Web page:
Background: Social cognitive impairments, specifically in facial emotion processing and mental state attribution, are common in post-traumatic stress disorder. However few studies so far have examined whether social cognitive ability impacts on PTSD recovery. Objective: To examine whether baseline social cognitive abilities are associated with treatment outcomes following trauma-focused therapy for PTSD. Method: This is a cohort study that will relate treatment outcomes post-discharge to baseline measures of social cognition (five tasks: Emotion Odd-One-Out Task (Oddity), Reading the Mind in the Eyes Task (RMET), Social Shapes Test (SST), Spontaneous Theory of Mind Protocol (STOMP), and Reflective Functioning Questionnaire (RFQ-8)) in people starting a course of psychological therapy for PTSD (target N = 60). The primary outcome will be pre- to post-treatment change in PTSD symptom severity (assessed using the PTSD Checklist for DSM-5). Secondary outcomes include functional impairment (assessed using the Work and Social Adjustment Scale), drop-out rate, and analyses differentiating participants with DSM-5 PTSD and ICD-11 PTSD and CPTSD. Regression models will be used to examine associations between baseline social cognitive performance and outcome measures while adjusting for potential confounders. Two pilot studies informed the development of our study protocol. The first involved qualitative analysis of interviews with nine participants with lived experience of mental health problems to inform our research questions and study protocol. The second involved trialling social cognitive tasks on 20 non-clinical participants to refine our test battery. Discussion: This study will address a gap in the literature about whether abilities in social cognition in people living with PTSD are associated with treatment-related recovery. Highlights: Impairments in social cognition are recognised in people with PTSD.Few studies have examined whether social cognitive ability is associated with recovery from PTSD.We present a study protocol, developed after pilot testing, to address this question.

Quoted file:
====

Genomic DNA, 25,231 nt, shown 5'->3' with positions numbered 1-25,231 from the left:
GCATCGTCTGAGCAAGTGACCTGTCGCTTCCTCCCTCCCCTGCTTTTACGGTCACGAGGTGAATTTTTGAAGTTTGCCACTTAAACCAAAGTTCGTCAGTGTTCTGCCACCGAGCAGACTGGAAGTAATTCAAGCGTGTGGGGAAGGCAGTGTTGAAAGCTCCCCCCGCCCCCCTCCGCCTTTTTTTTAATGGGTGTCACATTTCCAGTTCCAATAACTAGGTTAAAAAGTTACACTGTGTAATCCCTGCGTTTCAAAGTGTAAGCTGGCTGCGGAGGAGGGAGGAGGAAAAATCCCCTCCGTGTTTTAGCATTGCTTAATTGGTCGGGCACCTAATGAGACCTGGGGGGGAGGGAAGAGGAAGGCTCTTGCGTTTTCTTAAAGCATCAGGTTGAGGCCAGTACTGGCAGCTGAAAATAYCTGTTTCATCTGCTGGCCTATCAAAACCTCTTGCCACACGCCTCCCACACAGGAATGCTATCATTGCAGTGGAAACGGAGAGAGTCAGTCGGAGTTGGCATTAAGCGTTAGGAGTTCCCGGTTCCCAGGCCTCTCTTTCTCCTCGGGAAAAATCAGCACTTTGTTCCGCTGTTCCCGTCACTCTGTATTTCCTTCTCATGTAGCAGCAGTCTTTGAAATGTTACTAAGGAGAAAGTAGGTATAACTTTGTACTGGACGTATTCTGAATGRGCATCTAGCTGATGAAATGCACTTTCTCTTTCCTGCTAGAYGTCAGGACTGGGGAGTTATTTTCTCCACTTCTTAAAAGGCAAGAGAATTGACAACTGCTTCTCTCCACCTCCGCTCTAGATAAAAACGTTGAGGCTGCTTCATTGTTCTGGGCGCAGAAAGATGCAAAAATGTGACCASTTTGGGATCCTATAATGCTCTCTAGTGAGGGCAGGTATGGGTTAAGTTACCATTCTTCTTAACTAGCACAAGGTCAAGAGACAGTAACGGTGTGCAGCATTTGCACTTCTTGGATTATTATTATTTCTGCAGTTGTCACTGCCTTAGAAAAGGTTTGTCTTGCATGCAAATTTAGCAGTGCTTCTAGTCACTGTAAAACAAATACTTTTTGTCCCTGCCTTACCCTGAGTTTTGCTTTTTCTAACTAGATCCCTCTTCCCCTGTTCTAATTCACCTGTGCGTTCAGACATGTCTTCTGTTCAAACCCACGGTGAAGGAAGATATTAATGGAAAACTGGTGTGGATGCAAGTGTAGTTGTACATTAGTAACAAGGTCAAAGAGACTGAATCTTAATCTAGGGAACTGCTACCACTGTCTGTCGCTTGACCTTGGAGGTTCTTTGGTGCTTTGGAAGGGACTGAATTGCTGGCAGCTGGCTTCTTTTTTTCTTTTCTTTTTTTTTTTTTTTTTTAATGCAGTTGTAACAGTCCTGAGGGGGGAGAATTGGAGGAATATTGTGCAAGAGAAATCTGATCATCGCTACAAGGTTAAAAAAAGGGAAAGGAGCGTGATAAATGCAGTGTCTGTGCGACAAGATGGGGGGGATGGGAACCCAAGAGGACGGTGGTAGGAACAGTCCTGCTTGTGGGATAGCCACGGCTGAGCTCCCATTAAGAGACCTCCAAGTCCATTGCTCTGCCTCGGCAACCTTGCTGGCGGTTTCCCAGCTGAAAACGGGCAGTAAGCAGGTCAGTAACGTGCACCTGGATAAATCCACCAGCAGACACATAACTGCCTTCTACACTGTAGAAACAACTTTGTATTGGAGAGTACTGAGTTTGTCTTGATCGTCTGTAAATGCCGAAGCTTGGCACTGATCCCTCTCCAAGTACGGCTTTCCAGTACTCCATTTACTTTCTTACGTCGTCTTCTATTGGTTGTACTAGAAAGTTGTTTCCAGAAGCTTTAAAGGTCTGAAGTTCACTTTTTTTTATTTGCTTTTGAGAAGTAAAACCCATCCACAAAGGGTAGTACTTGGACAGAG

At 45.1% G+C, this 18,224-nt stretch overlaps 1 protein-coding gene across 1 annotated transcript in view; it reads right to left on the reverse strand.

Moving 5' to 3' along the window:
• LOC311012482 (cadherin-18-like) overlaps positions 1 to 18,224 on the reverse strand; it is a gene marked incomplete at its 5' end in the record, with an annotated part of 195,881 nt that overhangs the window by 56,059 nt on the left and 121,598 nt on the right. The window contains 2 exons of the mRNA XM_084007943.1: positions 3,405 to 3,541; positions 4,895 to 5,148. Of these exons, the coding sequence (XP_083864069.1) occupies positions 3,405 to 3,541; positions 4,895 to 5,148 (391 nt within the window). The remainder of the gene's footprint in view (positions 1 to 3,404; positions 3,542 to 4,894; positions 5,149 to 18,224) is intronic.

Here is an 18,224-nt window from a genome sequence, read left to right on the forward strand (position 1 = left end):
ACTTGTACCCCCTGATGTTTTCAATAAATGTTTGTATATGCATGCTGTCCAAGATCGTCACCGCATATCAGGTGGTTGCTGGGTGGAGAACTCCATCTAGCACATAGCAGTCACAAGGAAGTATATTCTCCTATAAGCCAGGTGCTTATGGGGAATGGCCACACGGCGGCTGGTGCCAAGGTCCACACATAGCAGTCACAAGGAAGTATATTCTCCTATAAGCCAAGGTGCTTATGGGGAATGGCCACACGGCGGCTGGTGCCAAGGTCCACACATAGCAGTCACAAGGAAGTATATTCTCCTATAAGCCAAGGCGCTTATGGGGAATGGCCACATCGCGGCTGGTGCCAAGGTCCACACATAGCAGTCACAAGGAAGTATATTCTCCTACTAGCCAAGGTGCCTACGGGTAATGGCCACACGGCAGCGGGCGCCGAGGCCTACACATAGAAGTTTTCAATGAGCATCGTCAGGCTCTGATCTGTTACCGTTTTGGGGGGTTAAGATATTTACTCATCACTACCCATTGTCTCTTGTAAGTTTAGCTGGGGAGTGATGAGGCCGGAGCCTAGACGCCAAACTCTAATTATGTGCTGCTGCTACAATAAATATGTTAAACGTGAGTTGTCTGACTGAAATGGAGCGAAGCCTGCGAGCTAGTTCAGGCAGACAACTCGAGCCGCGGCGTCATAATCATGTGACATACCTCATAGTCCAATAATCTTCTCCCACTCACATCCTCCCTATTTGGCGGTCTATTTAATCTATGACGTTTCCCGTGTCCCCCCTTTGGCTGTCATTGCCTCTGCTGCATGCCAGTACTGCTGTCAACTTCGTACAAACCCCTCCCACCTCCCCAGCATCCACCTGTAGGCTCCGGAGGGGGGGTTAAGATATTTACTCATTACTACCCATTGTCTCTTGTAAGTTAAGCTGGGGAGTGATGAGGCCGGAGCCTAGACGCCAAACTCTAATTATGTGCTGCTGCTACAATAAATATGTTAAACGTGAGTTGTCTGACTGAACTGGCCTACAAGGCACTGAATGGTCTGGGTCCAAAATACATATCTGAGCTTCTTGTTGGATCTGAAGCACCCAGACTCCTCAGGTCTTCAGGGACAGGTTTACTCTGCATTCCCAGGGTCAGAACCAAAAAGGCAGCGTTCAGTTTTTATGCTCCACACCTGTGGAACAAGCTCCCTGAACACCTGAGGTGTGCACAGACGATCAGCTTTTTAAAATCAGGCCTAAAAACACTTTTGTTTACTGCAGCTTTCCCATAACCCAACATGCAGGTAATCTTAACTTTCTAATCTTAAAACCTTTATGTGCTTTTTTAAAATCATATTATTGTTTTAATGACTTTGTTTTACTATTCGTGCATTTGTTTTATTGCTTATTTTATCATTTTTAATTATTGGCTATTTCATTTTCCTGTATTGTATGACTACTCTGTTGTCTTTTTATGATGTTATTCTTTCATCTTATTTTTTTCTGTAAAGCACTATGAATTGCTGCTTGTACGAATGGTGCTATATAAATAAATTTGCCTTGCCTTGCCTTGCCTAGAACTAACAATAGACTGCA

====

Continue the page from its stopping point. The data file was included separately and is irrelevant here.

Background: Self-stigma refers to the internalisation of negative societal views and stereotypes. Self-stigma has been well-characterised in the context of mental disorders such as schizophrenia but has received little attention in relation to post-traumatic stress disorder (PTSD). Objective: This work aimed to determine the prevalence of self-stigma in a sample of adults with PTSD and to establish factors associated with the internalisation of stigma in this population. Method: Participants were 194 adults (mean age 46.07 (SD = 12.39); 64.4% female; 96.6% white Caucasian; residing in the UK), who self-reported a diagnosis of PTSD and currently screened positive for the disorder according to the PTSD Checklist for DSM-5 (PCL-5). Structured interviews and validated self-report questionnaires were used to ascertain clinical and sociodemographic information for analysis. Results: The prevalence of self-stigma measured by the Internalized Stigma of Mental Illness Scale (ISMIS) was 41.2% (95% CI 34.24-48.22). There was no evidence of an association between self-stigma and gender (β = -2.975 (95% CI -7.046-1.097) p = .151), age (β = 0.007 (95% CI -0.152-0.165) p = .953), sexual trauma (β = 0.904 (95% CI -3.668-5.476) p = .697), military trauma (β = -0.571 (95% CI -4.027-7.287) p = .571). Self-stigma was associated with lower income and higher levels of anxiety (β = 5.722 (95% CI 2.922-8.522) p = <.001), depression (β = 6.937 (95% CI 4.287-9.588) p = <.000), and traumatic stress symptoms (β = 3.880 (95% CI 1.401-6.359) p = .002). Conclusions: The results indicate that self-stigma may be a significant issue among people with a diagnosis of PTSD. Further work is needed to understand the long-term impact and to develop interventions to address the internalisation of stigma in this population. Highlights: The prevalence of self-stigma among a sample of participants with PTSD was 41.2%.There was no evidence of an association between self-stigma and gender, age or sexual / military trauma.Self-stigma was associated with lower income and higher levels of anxiety, depression, and traumatic stress symptoms.
The Large Hadron Collider beauty (LHCb) experiment at CERN is undergoing an upgrade in preparation for the Run 3 data collection period at the Large Hadron Collider (LHC). As part of this upgrade, the trigger is moving to a full software implementation operating at the LHC bunch crossing rate. We present an evaluation of a CPU-based and a GPU-based implementation of the first stage of the high-level trigger. After a detailed comparison, both options are found to be viable. This document summarizes the performance and implementation details of these options, the outcome of which has led to the choice of the GPU-based implementation as the baseline.